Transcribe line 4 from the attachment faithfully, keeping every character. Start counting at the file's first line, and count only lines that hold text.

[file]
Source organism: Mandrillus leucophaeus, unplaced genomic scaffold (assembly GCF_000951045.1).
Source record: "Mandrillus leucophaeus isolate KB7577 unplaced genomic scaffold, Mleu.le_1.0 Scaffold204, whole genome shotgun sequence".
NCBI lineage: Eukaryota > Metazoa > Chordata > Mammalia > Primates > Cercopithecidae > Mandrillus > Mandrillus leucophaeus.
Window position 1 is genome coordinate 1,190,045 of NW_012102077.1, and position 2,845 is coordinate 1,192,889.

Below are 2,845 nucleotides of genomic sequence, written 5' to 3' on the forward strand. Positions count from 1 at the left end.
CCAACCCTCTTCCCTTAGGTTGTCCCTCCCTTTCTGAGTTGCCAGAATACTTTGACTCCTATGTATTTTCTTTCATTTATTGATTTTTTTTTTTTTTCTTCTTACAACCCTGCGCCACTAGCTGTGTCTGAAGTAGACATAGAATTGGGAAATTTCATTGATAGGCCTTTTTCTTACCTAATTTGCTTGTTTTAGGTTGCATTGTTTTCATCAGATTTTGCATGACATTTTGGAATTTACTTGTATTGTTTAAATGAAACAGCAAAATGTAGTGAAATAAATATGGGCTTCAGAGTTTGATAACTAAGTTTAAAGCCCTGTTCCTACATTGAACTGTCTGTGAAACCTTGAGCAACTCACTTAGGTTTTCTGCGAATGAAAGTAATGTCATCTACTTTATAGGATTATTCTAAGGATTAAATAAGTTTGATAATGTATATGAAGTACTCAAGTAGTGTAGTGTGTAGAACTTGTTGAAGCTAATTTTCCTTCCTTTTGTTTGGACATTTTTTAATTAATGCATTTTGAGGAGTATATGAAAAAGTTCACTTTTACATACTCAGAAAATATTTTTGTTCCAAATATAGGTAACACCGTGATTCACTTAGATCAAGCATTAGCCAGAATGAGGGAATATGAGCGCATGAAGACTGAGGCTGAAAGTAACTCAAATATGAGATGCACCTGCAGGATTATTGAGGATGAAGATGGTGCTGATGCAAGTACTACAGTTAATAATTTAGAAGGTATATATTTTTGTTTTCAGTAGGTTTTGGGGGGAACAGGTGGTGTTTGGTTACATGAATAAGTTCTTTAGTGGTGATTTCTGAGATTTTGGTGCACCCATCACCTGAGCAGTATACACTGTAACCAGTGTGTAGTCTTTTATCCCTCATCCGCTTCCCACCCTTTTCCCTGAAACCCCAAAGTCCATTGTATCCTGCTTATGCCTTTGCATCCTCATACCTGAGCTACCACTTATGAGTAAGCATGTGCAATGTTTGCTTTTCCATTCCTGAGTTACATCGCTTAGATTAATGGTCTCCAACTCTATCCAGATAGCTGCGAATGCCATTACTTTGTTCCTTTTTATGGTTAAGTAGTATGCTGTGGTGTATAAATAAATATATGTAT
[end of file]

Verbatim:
Window position 1 is genome coordinate 1,190,045 of NW_012102077.1, and position 2,845 is coordinate 1,192,889.